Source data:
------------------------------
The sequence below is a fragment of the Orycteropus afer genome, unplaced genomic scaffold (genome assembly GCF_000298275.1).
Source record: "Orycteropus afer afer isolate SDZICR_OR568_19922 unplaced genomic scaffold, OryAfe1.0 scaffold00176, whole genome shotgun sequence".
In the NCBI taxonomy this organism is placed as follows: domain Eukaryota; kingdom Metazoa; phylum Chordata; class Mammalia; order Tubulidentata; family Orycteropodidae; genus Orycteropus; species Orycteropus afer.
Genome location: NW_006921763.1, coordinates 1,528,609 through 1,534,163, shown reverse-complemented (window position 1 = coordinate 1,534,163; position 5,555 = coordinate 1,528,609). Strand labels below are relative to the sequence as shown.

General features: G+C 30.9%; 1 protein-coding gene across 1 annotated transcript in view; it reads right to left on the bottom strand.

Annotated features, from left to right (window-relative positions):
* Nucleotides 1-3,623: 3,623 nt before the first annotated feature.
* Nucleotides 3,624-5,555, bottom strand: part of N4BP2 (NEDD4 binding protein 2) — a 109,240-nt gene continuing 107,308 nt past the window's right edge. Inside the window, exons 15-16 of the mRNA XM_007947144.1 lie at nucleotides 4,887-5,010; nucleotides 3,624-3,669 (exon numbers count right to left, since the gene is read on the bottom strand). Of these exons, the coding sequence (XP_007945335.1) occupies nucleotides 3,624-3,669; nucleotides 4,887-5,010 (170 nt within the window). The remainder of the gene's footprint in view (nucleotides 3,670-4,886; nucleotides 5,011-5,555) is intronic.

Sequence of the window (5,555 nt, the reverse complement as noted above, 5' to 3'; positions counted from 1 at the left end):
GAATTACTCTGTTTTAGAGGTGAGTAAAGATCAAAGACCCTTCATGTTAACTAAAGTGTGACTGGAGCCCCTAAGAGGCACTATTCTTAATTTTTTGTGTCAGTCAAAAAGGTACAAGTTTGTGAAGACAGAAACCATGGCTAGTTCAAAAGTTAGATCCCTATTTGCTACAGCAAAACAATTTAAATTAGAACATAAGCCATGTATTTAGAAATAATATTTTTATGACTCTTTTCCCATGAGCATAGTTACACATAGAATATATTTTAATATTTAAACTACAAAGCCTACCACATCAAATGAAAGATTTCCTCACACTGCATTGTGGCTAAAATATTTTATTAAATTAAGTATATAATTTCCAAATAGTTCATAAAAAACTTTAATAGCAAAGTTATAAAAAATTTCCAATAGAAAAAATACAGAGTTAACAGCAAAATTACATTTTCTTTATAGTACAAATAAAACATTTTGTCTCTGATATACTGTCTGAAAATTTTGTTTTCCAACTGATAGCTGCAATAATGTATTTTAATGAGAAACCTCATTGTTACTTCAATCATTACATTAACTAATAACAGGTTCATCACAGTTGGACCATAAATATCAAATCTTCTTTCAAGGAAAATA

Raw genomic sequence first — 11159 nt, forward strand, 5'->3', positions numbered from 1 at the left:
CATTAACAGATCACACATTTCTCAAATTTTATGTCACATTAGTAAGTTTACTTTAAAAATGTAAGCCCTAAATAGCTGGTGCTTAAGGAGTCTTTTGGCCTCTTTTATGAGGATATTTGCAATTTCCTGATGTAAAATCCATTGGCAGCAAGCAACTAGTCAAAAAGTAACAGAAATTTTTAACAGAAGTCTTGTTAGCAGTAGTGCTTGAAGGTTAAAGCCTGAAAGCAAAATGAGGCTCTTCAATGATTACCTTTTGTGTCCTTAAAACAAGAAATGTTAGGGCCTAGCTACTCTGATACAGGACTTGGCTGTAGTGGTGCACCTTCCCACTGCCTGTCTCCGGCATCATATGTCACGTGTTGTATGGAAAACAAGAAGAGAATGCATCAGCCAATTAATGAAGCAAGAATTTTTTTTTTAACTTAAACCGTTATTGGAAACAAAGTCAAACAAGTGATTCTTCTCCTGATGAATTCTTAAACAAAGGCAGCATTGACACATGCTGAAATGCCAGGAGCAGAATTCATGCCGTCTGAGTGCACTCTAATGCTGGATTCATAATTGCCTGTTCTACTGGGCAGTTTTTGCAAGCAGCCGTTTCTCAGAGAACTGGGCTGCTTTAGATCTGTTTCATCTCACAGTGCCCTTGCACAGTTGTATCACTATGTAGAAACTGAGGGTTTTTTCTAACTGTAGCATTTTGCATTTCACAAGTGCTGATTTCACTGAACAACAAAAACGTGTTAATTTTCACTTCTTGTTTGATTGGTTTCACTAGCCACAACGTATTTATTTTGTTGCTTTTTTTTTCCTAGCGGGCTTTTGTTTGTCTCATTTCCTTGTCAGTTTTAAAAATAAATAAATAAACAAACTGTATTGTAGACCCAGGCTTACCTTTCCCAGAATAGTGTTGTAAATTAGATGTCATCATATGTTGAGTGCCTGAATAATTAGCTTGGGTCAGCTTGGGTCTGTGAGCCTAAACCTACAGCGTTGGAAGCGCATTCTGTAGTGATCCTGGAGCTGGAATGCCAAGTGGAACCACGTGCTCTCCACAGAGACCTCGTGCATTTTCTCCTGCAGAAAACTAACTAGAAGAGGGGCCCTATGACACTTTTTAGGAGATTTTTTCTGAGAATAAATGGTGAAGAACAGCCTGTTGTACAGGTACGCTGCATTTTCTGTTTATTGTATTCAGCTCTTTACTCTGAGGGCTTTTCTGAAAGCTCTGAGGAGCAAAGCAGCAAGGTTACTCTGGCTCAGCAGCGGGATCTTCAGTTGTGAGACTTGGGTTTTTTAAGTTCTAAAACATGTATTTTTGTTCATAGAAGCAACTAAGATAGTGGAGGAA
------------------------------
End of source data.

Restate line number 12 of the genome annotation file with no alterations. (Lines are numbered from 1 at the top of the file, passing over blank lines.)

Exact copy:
CATTAACAGATCACACATTTCTCAAATTTTATGTCACATTAGTAAGTTTACTTTAAAAATGTAAGCCCTAAATAGCTGGTGCTTAAGGAGTCTTTTGGCCTCTTTTATGAGGATATTTGCAATTTCCTGATGTAAAATCCATTGGCAGCAAGCAACTAGTCAAAAAGTAACAGAAATTTTTAACAGAAGTCTTGTTAGCAGTAGTGCTTGAAGGTTAAAGCCTGAAAGCAAAATGAGGCTCTTCAATGATTACCTTTTGTGTCCTTAAAACAAGAAATGTTAGGGCCTAGCTACTCTGATACAGGACTTGGCTGTAGTGGTGCACCTTCCCACTGCCTGTCTCCGGCATCATATGTCACGTGTTGTATGGAAAACAAGAAGAGAATGCATCAGCCAATTAATGAAGCAAGAATTTTTTTTTTAACTTAAACCGTTATTGGAAACAAAGTCAAACAAGTGATTCTTCTCCTGATGAATTCTTAAACAAAGGCAGCATTGACACATGCTGAAATGCCAGGAGCAGAATTCATGCCGTCTGAGTGCACTCTAATGCTGGATTCATAATTGCCTGTTCTACTGGGCAGTTTTTGCAAGCAGCCGTTTCTCAGAGAACTGGGCTGCTTTAGATCTGTTTCATCTCACAGTGCCCTTGCACAGTTGTATCACTATGTAGAAACTGAGGGTTTTTTCTAACTGTAGCATTTTGCATTTCACAAGTGCTGATTTCACTGAACAACAAAAACGTGTTAATTTTCACTTCTTGTTTGATTGGTTTCACTAGCCACAACGTATTTATTTTGTTGCTTTTTTTTTCCTAGCGGGCTTTTGTTTGTCTCATTTCCTTGTCAGTTTTAAAAATAAATAAATAAACAAACTGTATTGTAGACCCAGGCTTACCTTTCCCAGAATAGTGTTGTAAATTAGATGTCATCATATGTTGAGTGCCTGAATAATTAGCTTGGGTCAGCTTGGGTCTGTGAGCCTAAACCTACAGCGTTGGAAGCGCATTCTGTAGTGATCCTGGAGCTGGAATGCCAAGTGGAACCACGTGCTCTCCACAGAGACCTCGTGCATTTTCTCCTGCAGAAAACTAACTAGAAGAGGGGCCCTATGACACTTTTTAGGAGATTTTTTCTGAGAATAAATGGTGAAGAACAGCCTGTTGTACAGGTACGCTGCATTTTCTGTTTATTGTATTCAGCTCTTTACTCTGAGGGCTTTTCTGAAAGCTCTGAGGAGCAAAGCAGCAAGGTTACTCTGGCTCAGCAGCGGGATCTTCAGTTGTGAGACTTGGGTTTTTTAAGTTCTAAAACATGTATTTTTGTTCATAGAAGCAACTAAGATAGTGGAGGAA